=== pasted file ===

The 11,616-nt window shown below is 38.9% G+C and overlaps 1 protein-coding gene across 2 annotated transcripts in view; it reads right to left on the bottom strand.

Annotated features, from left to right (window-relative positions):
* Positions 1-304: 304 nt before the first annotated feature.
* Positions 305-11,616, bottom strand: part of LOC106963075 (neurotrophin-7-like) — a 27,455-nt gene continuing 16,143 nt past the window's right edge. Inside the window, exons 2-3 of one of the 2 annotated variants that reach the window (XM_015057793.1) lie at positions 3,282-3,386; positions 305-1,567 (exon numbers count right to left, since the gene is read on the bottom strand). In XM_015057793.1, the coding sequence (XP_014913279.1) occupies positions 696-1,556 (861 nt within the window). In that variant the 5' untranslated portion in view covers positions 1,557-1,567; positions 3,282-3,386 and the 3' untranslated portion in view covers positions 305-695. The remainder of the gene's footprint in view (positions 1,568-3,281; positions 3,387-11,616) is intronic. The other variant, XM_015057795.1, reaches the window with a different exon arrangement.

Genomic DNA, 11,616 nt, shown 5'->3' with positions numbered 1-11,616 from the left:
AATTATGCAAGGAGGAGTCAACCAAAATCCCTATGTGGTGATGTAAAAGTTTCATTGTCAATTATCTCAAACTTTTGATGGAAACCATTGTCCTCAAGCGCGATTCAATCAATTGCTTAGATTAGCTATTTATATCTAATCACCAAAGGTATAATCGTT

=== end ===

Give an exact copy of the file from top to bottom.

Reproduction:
The 11,616-nt window shown below is 38.9% G+C and overlaps 1 protein-coding gene across 2 annotated transcripts in view; it reads right to left on the bottom strand.

Annotated features, from left to right (window-relative positions):
* Positions 1-304: 304 nt before the first annotated feature.
* Positions 305-11,616, bottom strand: part of LOC106963075 (neurotrophin-7-like) — a 27,455-nt gene continuing 16,143 nt past the window's right edge. Inside the window, exons 2-3 of one of the 2 annotated variants that reach the window (XM_015057793.1) lie at positions 3,282-3,386; positions 305-1,567 (exon numbers count right to left, since the gene is read on the bottom strand). In XM_015057793.1, the coding sequence (XP_014913279.1) occupies positions 696-1,556 (861 nt within the window). In that variant the 5' untranslated portion in view covers positions 1,557-1,567; positions 3,282-3,386 and the 3' untranslated portion in view covers positions 305-695. The remainder of the gene's footprint in view (positions 1,568-3,281; positions 3,387-11,616) is intronic. The other variant, XM_015057795.1, reaches the window with a different exon arrangement.

Genomic DNA, 11,616 nt, shown 5'->3' with positions numbered 1-11,616 from the left:
AATTATGCAAGGAGGAGTCAACCAAAATCCCTATGTGGTGATGTAAAAGTTTCATTGTCAATTATCTCAAACTTTTGATGGAAACCATTGTCCTCAAGCGCGATTCAATCAATTGCTTAGATTAGCTATTTATATCTAATCACCAAAGGTATAATCGTT